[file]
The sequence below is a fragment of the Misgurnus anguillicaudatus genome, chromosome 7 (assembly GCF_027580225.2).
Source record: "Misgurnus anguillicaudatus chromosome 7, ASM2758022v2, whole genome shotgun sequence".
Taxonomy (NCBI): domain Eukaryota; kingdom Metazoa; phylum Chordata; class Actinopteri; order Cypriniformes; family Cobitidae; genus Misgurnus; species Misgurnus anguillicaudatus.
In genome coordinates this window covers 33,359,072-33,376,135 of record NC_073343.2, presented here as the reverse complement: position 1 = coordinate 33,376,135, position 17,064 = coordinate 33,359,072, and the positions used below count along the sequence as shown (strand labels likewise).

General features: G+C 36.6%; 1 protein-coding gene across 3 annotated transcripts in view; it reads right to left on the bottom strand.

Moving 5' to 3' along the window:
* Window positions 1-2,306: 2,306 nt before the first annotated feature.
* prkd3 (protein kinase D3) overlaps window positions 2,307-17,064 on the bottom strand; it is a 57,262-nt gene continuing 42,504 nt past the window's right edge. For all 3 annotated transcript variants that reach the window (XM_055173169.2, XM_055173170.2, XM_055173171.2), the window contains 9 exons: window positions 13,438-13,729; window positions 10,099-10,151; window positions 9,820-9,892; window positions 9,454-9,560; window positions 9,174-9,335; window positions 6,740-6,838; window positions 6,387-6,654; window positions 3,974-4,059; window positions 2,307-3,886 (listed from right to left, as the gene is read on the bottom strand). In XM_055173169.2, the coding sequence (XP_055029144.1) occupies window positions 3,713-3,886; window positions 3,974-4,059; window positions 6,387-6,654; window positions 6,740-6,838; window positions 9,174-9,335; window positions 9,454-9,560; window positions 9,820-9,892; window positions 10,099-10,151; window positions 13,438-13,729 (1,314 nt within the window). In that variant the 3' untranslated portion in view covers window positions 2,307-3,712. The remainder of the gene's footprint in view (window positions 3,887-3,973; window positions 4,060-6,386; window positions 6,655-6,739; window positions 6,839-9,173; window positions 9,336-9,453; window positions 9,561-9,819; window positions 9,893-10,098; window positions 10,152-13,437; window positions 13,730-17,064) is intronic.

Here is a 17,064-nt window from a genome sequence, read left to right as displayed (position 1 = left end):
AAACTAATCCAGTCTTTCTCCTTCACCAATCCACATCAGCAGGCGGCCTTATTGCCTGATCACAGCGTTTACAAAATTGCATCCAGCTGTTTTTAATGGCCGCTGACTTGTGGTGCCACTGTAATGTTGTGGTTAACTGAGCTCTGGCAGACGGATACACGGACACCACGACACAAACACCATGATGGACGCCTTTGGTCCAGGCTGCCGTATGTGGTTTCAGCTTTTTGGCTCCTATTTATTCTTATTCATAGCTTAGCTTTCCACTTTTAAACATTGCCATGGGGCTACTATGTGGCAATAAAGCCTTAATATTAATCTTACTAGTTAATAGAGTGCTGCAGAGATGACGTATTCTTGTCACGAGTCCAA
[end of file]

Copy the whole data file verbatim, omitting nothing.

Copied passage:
The sequence below is a fragment of the Misgurnus anguillicaudatus genome, chromosome 7 (assembly GCF_027580225.2).
Source record: "Misgurnus anguillicaudatus chromosome 7, ASM2758022v2, whole genome shotgun sequence".
Taxonomy (NCBI): domain Eukaryota; kingdom Metazoa; phylum Chordata; class Actinopteri; order Cypriniformes; family Cobitidae; genus Misgurnus; species Misgurnus anguillicaudatus.
In genome coordinates this window covers 33,359,072-33,376,135 of record NC_073343.2, presented here as the reverse complement: position 1 = coordinate 33,376,135, position 17,064 = coordinate 33,359,072, and the positions used below count along the sequence as shown (strand labels likewise).

General features: G+C 36.6%; 1 protein-coding gene across 3 annotated transcripts in view; it reads right to left on the bottom strand.

Moving 5' to 3' along the window:
* Window positions 1-2,306: 2,306 nt before the first annotated feature.
* prkd3 (protein kinase D3) overlaps window positions 2,307-17,064 on the bottom strand; it is a 57,262-nt gene continuing 42,504 nt past the window's right edge. For all 3 annotated transcript variants that reach the window (XM_055173169.2, XM_055173170.2, XM_055173171.2), the window contains 9 exons: window positions 13,438-13,729; window positions 10,099-10,151; window positions 9,820-9,892; window positions 9,454-9,560; window positions 9,174-9,335; window positions 6,740-6,838; window positions 6,387-6,654; window positions 3,974-4,059; window positions 2,307-3,886 (listed from right to left, as the gene is read on the bottom strand). In XM_055173169.2, the coding sequence (XP_055029144.1) occupies window positions 3,713-3,886; window positions 3,974-4,059; window positions 6,387-6,654; window positions 6,740-6,838; window positions 9,174-9,335; window positions 9,454-9,560; window positions 9,820-9,892; window positions 10,099-10,151; window positions 13,438-13,729 (1,314 nt within the window). In that variant the 3' untranslated portion in view covers window positions 2,307-3,712. The remainder of the gene's footprint in view (window positions 3,887-3,973; window positions 4,060-6,386; window positions 6,655-6,739; window positions 6,839-9,173; window positions 9,336-9,453; window positions 9,561-9,819; window positions 9,893-10,098; window positions 10,152-13,437; window positions 13,730-17,064) is intronic.

Here is a 17,064-nt window from a genome sequence, read left to right as displayed (position 1 = left end):
AAACTAATCCAGTCTTTCTCCTTCACCAATCCACATCAGCAGGCGGCCTTATTGCCTGATCACAGCGTTTACAAAATTGCATCCAGCTGTTTTTAATGGCCGCTGACTTGTGGTGCCACTGTAATGTTGTGGTTAACTGAGCTCTGGCAGACGGATACACGGACACCACGACACAAACACCATGATGGACGCCTTTGGTCCAGGCTGCCGTATGTGGTTTCAGCTTTTTGGCTCCTATTTATTCTTATTCATAGCTTAGCTTTCCACTTTTAAACATTGCCATGGGGCTACTATGTGGCAATAAAGCCTTAATATTAATCTTACTAGTTAATAGAGTGCTGCAGAGATGACGTATTCTTGTCACGAGTCCAA